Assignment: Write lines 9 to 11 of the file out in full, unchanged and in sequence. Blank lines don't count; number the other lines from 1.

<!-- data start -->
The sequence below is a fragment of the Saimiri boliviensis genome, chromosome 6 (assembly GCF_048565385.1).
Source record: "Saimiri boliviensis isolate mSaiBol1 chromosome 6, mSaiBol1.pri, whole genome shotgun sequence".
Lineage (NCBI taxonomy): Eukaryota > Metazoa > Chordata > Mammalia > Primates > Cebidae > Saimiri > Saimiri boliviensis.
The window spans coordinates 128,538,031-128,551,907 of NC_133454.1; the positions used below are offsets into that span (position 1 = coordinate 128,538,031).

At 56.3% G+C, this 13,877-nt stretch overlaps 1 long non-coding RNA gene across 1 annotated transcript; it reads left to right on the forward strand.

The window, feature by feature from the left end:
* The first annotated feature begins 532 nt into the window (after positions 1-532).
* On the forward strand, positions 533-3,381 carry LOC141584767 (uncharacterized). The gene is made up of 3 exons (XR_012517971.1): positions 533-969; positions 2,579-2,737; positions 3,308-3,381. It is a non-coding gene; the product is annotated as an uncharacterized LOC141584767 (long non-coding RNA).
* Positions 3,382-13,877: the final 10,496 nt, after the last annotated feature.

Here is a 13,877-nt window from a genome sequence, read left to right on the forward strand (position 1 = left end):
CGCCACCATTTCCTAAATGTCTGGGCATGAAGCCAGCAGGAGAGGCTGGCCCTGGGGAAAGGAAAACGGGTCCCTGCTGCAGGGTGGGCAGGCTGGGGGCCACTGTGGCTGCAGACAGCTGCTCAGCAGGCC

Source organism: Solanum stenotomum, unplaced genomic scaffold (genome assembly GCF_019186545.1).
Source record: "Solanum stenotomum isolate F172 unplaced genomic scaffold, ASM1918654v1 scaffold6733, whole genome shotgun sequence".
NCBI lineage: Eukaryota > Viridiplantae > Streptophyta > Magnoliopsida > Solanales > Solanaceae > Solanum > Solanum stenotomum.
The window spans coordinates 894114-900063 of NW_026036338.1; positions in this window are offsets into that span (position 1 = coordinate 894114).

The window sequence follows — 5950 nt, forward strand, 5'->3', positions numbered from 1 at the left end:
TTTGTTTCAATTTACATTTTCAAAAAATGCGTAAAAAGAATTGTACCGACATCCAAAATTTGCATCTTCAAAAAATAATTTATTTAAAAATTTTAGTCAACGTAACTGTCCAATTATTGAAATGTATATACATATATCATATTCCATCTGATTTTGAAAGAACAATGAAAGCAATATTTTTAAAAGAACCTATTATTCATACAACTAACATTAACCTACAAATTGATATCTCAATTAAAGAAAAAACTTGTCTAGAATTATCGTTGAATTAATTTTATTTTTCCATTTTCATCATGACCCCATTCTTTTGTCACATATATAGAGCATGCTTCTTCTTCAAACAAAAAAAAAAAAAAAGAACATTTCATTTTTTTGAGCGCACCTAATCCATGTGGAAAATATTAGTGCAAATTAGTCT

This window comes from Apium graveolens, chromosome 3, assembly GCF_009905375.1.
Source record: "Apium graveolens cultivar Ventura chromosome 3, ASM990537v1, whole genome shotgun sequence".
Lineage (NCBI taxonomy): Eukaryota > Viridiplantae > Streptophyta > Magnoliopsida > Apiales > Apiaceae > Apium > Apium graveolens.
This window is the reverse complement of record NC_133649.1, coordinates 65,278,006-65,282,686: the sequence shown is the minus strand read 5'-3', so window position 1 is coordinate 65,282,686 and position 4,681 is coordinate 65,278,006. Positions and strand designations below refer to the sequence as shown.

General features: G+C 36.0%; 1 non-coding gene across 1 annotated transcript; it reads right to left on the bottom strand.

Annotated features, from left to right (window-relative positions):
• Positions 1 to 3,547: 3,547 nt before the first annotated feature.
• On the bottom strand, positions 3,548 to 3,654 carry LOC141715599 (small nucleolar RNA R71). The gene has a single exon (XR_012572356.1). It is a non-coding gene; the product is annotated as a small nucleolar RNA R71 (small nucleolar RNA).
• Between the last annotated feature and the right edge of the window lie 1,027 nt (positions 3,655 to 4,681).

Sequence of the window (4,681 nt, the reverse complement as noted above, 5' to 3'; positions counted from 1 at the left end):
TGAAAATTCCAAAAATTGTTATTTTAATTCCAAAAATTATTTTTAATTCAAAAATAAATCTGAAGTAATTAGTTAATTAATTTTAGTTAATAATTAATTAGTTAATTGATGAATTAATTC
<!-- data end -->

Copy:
* Positions 3,382-13,877: the final 10,496 nt, after the last annotated feature.

Here is a 13,877-nt window from a genome sequence, read left to right on the forward strand (position 1 = left end):
CGCCACCATTTCCTAAATGTCTGGGCATGAAGCCAGCAGGAGAGGCTGGCCCTGGGGAAAGGAAAACGGGTCCCTGCTGCAGGGTGGGCAGGCTGGGGGCCACTGTGGCTGCAGACAGCTGCTCAGCAGGCC